In summary there's more evidence that mosquito net fishing causes substantial harm than previously discussed in this community (a harm to commons that is balanced against the harm of immediate hunger, of course). I think this is a relatively small update, unlikely to change my mind about the overall positive benefit of free mosquito net distribution. Work to mitigate the harms caused by mosquito net fishing while maintaining widespread mosquito net access to will probably come from non-EA entities. May also be of interest to ecologically minded readers and fish welfarists.





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Thanks for this, I'm trying to at least get a couple of numbers to get in the right ballpark to help people calibrate. Epistemic status: uncertain, a couple of hours of research. Takeaway: Probably billions of fish killed.

To get a higher end of the estimate of total fish killed as a result of mosquito net fishing, the appendix of the paper you link to gives an example of a single large-scale fishery in Madagascar where 68.7 million fish were killed in 2018-2019 by 75 families. 

Unless I'm misreading, this looks like 80-90% of the total fish numbers were caught through mosquito net trawler (27.7% by weight, but much smaller fish on average, so a higher number).

This other paper in Mozambique provides another example - they two fishers catch around 35kg of (mostly tiny, < 20 mm, so 1-10g?) fish a day, so I guess around 10,000 fish a day? Over 2 million a year (so similar ballpark to Madagascar). 

These are the locations at which mosquito net fishing had been observed in this study (data mostly from 2015), with a rapidly rising trajectory.   

I can't seem to find any better data on the scale of fishing at all of these locations, so I have no idea whether it's closer to 50 or 10000 locations where mosquito nets are used for fishing to a similar extent to those in these articles, but 25 million fish * 50 locations would be 1.25 billion fish.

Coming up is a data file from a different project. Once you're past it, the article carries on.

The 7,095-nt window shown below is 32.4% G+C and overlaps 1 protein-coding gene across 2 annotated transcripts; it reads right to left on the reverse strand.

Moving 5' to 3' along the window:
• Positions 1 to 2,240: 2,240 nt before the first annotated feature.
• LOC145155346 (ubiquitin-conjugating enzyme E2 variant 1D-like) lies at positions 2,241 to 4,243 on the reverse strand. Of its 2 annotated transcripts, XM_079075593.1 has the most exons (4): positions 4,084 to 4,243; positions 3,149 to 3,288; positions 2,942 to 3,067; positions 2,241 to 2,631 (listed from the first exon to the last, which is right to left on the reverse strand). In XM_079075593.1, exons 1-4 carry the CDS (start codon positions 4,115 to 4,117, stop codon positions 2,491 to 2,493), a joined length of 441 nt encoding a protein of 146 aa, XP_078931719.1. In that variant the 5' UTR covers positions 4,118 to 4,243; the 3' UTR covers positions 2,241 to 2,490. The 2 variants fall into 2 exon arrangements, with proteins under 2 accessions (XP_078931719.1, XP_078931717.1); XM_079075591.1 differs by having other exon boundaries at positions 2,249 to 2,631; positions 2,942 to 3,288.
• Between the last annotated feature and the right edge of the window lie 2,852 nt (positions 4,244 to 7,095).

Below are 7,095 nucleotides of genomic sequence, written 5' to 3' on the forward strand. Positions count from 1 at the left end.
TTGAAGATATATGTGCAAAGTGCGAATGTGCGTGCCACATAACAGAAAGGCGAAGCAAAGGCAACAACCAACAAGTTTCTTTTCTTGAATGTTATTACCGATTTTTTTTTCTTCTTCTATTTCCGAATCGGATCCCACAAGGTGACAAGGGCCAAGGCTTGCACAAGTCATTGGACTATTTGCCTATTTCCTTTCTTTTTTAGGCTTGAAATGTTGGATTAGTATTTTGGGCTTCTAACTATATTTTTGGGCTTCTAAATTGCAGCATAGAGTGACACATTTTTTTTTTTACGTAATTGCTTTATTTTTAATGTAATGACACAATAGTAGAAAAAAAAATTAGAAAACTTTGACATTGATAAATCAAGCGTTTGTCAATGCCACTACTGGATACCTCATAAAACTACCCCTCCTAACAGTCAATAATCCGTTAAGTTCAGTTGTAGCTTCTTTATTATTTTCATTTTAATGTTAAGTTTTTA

I think it's safe to assume that at least 1 billion fish, possibly orders of magnitude higher, are killed yearly through mosquito net fishing, most of whom wouldn't be killed if it weren't for the distribution of mosquito nets (due to the small mesh sizes). 

Of course, to make a reasonable welfare calculation, you shouldn't just look at the number of animals killed and how painful their deaths must have been. You also have to consider how long these fish would have lived for counterfactually, the quality of their lives and suffering involved in their counterfactual deaths, as well as broader ecosystem effects etc. 

But @Dylan Matthews's claim that "There is little research on what fishing with these nets actually does to fish or people — but also little reason to think the magnitudes of these effects are remotely near the number of lives saved by nets" strikes me as indefensible.